LANSING, Mich (WLNS/WOOD) — Michigan State University would face an uphill battle it if it goes looking for taxpayer help or raises tuition to pay out the $500 million settlement with the survivors of Larry Nassar’s abuse.
“It’s not our intent to do that,” MSU Interim President John Engler told political reporter Tim Skubick of WOOD TV8’s Lansing sister station WLNS when questioned about asking the Legislature for cash.
Pressed on where the money would come from, Engler joked, “Actually, what we’re hoping to use is find a leprechaun.”
“No, I mean, seriously, we have not made those decisions,” he continued. “I think that question was asked and answered twice.”
Engler, who was governor of Michigan for more than a decade, was at the state Capitol Thursday to explain the settlement with more than 300 women who say Nassar, a former sports doctor, sexually assaulted them. The agreement was announced Wednesday.
“They (the insurance companies) were part of the mediation at every step of the way. And we now would hope to be able to work out that contribution with them, which they are contractually obligated to provide,” Engler told WLNS.
MSU will also have to front some of the money, though Engler has not specified precisely how much. The university could also borrow money along with boosting tuition to cover its part of the costs.
>>App users: More of Engler’s conversation with WLNS
LAWMAKERS NOT INCLINED TO GIVE MSU MONEY
State Sen. Rick Jones, R-Grand Ledge, was clear about his feelings if Engler comes asking for money.
“No, absolutely not,” he said. “You’re no longer governor, John. Go find your money from MSU, not from us, not from the taxpayers.”
Republican Rep. Klint Kesto of Commerce Township told Engler to “look into your own funds first. Don’t go to student tuition.”
And if Engler still needs help, Kesto says he just needs to look deeper.
Sen. Dave Hildenbrand, R-Lowell, has made his decision.
“I’m not inclined to use state dollars to help in the settlement,” he added.
On another front, as part of the survivor legal agreement, some have agreed to back off support of a proposal to give other survivors more time to file a lawsuit, which MSU opposes.
“Those who think the lawsuit dictates what the Republicans do, they are mistaken,” said survivor advocate Sen. Margaret O’Brien, R-Portage, who’s backing that bill.
NASSAR SURVIVOR: ‘LEPRECHAUN’ COMMENT ‘A MOCKERY’
Morgan McCaul told 24 Hour News 8 Thursday that Michigan State continues to fail survivors of sexual assault like her. She said Enger’s “leprechaun” comment showed that.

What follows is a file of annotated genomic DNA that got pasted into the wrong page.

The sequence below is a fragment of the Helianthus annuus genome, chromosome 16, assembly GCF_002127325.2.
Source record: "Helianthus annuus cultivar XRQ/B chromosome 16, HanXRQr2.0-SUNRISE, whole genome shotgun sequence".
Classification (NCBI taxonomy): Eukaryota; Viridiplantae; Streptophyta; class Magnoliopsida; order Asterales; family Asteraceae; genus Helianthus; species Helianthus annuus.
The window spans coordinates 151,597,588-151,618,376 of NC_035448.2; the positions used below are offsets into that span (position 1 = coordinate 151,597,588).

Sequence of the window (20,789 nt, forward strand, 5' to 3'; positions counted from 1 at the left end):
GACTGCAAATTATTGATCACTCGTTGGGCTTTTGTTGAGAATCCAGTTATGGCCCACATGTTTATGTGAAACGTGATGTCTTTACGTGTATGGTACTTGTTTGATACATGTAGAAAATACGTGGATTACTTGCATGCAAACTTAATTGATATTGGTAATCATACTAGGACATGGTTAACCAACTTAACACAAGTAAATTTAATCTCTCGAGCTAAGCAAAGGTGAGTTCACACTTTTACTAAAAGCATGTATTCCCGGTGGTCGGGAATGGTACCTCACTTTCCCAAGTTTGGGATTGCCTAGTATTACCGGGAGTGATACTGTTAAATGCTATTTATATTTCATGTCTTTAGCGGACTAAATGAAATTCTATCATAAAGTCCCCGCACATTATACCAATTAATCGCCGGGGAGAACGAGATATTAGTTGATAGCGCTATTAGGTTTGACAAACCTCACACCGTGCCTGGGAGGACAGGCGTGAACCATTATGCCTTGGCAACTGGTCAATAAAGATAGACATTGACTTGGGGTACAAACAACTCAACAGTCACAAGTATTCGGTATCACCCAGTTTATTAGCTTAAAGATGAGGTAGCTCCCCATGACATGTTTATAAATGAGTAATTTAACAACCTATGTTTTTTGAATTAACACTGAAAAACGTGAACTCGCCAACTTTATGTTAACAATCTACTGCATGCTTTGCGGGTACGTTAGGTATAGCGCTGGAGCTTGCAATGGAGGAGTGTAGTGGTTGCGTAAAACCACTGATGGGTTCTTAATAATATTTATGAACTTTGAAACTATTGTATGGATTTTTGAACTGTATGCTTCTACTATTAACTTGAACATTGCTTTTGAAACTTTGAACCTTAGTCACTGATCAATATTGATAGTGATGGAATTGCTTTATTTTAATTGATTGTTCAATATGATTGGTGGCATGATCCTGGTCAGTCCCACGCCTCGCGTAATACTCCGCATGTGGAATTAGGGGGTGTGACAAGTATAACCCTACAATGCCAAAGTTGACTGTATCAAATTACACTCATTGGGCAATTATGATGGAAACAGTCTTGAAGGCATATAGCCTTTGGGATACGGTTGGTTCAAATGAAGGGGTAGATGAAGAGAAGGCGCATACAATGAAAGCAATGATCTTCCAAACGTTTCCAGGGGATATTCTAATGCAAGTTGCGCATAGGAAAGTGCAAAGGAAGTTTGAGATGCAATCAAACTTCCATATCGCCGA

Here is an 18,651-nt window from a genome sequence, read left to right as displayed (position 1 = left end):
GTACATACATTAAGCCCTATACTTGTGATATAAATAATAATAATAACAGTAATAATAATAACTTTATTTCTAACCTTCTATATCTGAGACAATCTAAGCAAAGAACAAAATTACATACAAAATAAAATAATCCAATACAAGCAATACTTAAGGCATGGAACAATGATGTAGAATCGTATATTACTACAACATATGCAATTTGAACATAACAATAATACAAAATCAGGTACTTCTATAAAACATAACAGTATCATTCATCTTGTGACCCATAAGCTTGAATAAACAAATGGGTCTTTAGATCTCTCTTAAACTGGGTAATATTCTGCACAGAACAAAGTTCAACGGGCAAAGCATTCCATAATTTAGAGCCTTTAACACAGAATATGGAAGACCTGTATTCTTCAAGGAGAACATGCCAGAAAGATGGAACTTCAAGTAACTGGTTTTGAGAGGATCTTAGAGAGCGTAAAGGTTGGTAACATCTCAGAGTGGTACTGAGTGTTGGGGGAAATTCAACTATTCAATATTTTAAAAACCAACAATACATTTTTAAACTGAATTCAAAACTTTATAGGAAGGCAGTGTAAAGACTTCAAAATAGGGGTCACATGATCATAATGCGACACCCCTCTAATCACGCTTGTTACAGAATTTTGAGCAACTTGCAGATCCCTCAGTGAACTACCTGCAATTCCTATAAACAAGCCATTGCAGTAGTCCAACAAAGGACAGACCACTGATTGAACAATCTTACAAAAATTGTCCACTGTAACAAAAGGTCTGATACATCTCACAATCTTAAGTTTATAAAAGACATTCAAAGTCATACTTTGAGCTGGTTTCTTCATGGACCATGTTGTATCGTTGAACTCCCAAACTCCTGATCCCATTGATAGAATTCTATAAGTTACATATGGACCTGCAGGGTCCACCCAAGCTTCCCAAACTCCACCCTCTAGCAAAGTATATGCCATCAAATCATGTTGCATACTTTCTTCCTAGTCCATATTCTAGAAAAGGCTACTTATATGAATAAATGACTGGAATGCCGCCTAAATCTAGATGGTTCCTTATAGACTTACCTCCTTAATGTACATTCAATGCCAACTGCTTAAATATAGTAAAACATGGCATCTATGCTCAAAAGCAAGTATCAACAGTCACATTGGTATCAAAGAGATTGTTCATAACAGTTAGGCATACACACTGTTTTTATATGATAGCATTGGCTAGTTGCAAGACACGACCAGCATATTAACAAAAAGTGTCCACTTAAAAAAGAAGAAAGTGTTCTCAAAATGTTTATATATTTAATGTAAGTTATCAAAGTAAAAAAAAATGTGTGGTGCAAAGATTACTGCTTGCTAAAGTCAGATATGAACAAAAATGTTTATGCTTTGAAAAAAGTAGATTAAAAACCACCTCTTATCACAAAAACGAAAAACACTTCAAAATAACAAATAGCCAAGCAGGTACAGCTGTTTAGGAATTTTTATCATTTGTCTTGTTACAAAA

“Making a mockery about the settlement, saying that you want a leprechaun, is just really immature and not what I would want frankly as the face of my university,” McCaul said in an interview over Skype.
She’ll attend the University of Michigan this fall for her sophomore year of college.
McCaul said that Engler’s comments reflect MSU’s lack of progress as the Nassar scandal has unfolded.
“They’ve shown time and time again that they don’t care about survivors,” said McCaul.
She spoke at Nassar’s sentencing and later helped organize an event calling for the entire MSU Board of Trustees to resign.
For McCaul, the board picked the wrong man to serve as interim president following the resignation of longtime President Lou Anna K. Simon.
“They brought this upon themselves when they allowed Nassar to go on treating patients for 20 years after reports were made, and this is what they brought upon themselves when they brought in a man like John Engler,” McCaul said.
“It’s hard to even react at this point because nothing even surprises me when it comes to him anymore,” she added.
Amanda Thomashow — who filed a complaint with the university in 2014, saying Nassar had molested her during an appointment — released the following about Engler’s comments:
“I find it very disheartening that he would joke about something so serious. I understand nervous laughter but he’s talking about how he’s going to pay damages to hundreds of girls and women that were sexually assaulted. His dismissive comments only further solidify my belief that he doesn’t care about survivors of sexual assault, and it makes me worry about how serious he is about actual change on campus. I can only hope that the next president of MSU has a little more tact and compassion.”
Asked Thursday evening to comment on Engler’s comments, MSU Trustee Brian Mosallam provided a statement to 24 Hour News 8 that read simply, “My focus right now is to collaborate with my fellow trustees and garner support for my proposal and reform.”
Mosallam has suggested a series of policy changes to how the university responds to claims of sexual assault.
Nassar will spend the rest of his life in prison after pleading guilty to federal child pornography and state-level sexual assault charges.
**Correction: A previous version of this article stated McCaul attended MSU for her freshman year of college. That is not accurate. The text has been updated to remove the inaccurate statement.
This article is a modified version of a report that originally appeared on WLNS.com.